Printers critical of Chamber’s work permit application for salesman
Local printing companies have complained that the Chamber of Commerce recommended a salesman for a US printing company receive a work permit — despite being in direct competition with local companies.
While it is not uncommon for the Chamber to recommend temporary work permits for overseas salespeople to promote their products to local retailers, members of the local printing industry expressed concern that the salesman was in direct competition with them, potentially stealing business.
As a result of the complaint, a spokeswoman said the Chamber met on Wednesday to develop a position statement on Salesman permits.
The statement says that according to Immigration regulations all work permits, including those for visiting salesmen, be held by a local corporate entity, and the Chamber believes it is the correct entity to hold and vet such permits.
It also states: “Should the issuing of a permit cause an industry group concern, the Chamber’s position is to review the permit and act in the best interests of its membership and Bermuda.
“Such was the situation in the case of Ad salesmen and the publishing industry in 2011 where the Chamber declined permits and issued an advisory to its membership against the practice of purchasing advertising in the magazines produced by these salesmen.
“With regard to the local printing industry, the Chamber’s Printing and Publishing Division will review the complaint and recommend a course of action if appropriate.”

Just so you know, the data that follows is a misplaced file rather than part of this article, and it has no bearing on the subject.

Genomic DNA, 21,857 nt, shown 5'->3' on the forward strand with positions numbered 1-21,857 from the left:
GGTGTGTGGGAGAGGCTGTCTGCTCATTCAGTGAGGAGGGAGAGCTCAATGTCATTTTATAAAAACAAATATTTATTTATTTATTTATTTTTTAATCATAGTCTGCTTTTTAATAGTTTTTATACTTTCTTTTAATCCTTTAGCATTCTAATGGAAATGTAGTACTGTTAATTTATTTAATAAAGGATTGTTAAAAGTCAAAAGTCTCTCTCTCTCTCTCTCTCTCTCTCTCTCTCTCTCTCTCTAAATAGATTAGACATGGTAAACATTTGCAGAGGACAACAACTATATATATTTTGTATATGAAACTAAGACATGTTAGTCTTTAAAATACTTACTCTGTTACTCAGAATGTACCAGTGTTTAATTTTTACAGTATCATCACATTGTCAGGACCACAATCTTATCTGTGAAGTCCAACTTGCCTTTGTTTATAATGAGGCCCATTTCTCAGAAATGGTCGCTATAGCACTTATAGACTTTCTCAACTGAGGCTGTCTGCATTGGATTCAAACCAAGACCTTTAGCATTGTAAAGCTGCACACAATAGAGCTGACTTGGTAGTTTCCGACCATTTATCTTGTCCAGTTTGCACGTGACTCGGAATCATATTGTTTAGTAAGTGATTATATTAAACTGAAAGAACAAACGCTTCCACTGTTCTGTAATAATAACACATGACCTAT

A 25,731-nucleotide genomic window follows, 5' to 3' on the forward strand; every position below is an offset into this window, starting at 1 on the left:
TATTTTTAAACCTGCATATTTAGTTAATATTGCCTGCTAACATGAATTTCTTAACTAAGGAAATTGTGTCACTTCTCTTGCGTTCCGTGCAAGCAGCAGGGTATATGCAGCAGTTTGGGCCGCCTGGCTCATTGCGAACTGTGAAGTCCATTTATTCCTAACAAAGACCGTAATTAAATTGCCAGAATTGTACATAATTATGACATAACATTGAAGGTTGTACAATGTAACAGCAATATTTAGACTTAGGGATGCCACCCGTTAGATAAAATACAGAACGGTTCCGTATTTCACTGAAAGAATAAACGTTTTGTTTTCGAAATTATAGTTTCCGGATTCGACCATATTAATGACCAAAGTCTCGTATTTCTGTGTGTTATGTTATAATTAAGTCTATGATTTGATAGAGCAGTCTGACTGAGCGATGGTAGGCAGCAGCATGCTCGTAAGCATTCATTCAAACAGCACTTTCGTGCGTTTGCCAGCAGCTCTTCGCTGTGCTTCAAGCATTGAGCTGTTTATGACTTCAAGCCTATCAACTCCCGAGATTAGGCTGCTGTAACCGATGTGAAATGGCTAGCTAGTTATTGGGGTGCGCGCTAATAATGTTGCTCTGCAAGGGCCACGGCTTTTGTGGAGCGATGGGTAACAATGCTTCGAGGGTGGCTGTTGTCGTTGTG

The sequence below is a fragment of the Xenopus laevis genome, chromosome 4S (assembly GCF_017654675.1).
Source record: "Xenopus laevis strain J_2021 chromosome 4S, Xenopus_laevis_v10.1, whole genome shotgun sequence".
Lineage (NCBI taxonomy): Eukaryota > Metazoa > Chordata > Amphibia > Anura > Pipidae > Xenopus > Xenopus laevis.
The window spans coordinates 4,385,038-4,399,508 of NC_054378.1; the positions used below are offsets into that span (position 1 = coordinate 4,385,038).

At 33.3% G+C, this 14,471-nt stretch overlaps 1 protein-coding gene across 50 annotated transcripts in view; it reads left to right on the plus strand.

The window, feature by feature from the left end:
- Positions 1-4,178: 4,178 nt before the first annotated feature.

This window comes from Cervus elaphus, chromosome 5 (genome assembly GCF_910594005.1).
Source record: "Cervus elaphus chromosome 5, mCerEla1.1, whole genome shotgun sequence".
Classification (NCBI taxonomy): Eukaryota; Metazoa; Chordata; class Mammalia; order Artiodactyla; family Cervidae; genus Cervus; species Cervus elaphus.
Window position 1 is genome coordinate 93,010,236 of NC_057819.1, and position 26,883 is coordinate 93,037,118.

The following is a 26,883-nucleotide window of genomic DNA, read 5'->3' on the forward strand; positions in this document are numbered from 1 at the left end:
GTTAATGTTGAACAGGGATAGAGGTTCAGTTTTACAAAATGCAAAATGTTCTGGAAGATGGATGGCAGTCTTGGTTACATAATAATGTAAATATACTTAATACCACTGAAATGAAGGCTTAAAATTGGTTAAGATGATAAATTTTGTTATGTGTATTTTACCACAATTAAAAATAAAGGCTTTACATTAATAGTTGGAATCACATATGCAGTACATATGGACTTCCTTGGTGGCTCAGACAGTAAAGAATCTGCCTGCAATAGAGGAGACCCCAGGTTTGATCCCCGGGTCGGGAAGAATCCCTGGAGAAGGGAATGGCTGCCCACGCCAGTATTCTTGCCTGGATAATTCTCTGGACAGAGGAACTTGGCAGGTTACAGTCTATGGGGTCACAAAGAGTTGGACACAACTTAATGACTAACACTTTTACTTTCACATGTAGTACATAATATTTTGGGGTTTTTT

Chamber president Ronnie Viera said: “There are sales people which travel to Bermuda to sell the products to local merchants, for resale in their stores, many of whom are our members.
“They require a temporary work permit in order to do so and the Chamber submits the permit letter and fee on their behalf. Certainly, we do not want people who are directly competing with our members, however.”
Mike Holshouser of Triangle Press said yesterday that visiting salesmen have already impacted the industry, which employees dozens of Bermudians.
“I am disappointed that the Chamber of Commerce recommended a work permit for a salesman who acts in direct competition with local printing companies that employ Bermudians. This type of activity has already had a direct impact on our business,” he said.
“I look forward to the Chamber addressing this matter, and hope that a mutually beneficial solution can be found so that this incident is not repeated.”
And Jonathan Howes, the CEO of Bermuda Press (Holdings) Ltd — publisher of The Royal Gazette — said: “I find it disappointing that a sales permit was issued to a foreign print company allowing them to take business from Bermudian print companies.
“The print industry in Bermuda has contracted as a result of the recession, technology, and changing consumer behaviours, and to allow foreign companies, with lower operating costs, to compete with local companies that employ Bermudians is not a level playing field.
“This has been an ongoing issue for the print industry. I am encouraged that the Chamber of Commerce has listened to its members, and believe that a solution will be found that supports its members, and ultimately the livelihood of the Bermudians who work in the print industry.”
Burt details further SSM legal advice costs
Three staff suspended during CFS inquiry
Health watchdog chief’s exit a ‘red flag’
Frith to perform on London stage
MPs approve register for sex offenders
Phoopa remembered with affection in US
Lee agrees professional deal abroad
Auditor-General explains accounts queries
Take Our Poll